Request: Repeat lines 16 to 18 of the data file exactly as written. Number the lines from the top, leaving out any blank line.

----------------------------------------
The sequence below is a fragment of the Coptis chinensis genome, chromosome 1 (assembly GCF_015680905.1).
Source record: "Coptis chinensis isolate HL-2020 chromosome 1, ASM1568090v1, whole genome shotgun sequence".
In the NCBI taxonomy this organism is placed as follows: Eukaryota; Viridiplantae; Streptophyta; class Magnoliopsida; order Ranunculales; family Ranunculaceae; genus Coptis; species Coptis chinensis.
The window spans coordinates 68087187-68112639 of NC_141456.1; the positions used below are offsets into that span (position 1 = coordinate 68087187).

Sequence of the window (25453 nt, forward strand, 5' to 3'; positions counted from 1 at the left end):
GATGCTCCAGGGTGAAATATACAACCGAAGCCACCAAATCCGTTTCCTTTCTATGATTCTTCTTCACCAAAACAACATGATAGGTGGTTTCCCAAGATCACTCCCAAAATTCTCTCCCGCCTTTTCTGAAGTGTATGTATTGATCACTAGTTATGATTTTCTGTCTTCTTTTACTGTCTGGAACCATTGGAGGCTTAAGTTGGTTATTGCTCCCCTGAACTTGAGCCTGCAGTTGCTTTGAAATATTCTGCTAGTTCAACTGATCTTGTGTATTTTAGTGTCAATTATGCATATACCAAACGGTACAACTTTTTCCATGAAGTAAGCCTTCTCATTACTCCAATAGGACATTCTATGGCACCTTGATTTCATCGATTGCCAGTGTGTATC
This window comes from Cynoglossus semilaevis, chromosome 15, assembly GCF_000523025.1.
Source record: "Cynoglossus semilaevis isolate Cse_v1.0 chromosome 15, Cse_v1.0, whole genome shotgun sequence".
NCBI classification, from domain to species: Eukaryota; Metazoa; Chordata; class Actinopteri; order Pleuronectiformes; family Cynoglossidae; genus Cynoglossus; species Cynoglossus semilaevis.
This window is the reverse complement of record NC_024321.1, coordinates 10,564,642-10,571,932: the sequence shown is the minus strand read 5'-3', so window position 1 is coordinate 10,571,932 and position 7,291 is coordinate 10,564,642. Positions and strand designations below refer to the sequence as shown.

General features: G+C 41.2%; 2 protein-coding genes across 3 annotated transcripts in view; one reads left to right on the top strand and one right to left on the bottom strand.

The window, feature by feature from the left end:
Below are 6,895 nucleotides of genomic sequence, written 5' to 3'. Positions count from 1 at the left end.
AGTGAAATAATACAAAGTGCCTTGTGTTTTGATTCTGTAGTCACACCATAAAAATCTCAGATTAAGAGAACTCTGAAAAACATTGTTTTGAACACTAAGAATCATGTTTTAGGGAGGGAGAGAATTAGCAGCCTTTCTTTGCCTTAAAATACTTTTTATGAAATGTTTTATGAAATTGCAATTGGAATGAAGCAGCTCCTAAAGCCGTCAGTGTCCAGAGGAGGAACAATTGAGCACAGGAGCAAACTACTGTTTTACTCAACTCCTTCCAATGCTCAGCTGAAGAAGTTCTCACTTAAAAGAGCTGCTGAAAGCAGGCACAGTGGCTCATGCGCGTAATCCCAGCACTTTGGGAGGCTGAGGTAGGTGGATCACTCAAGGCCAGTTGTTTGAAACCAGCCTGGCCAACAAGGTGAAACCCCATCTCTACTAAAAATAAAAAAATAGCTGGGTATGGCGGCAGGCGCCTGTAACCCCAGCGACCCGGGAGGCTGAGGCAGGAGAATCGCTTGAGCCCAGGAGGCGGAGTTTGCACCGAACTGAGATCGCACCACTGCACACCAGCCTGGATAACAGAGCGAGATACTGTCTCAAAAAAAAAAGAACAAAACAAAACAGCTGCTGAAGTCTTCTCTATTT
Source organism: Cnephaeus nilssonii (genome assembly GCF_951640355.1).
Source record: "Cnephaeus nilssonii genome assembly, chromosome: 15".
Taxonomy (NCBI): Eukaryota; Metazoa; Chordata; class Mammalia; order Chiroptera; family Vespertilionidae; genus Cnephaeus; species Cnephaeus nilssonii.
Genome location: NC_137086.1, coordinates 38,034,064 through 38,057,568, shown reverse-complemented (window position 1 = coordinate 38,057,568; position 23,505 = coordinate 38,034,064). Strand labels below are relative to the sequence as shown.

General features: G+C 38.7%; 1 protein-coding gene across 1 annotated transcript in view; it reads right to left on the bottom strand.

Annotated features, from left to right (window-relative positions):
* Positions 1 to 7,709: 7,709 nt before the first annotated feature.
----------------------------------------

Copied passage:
Source record: "Cnephaeus nilssonii genome assembly, chromosome: 15".
Taxonomy (NCBI): Eukaryota; Metazoa; Chordata; class Mammalia; order Chiroptera; family Vespertilionidae; genus Cnephaeus; species Cnephaeus nilssonii.
Genome location: NC_137086.1, coordinates 38,034,064 through 38,057,568, shown reverse-complemented (window position 1 = coordinate 38,057,568; position 23,505 = coordinate 38,034,064). Strand labels below are relative to the sequence as shown.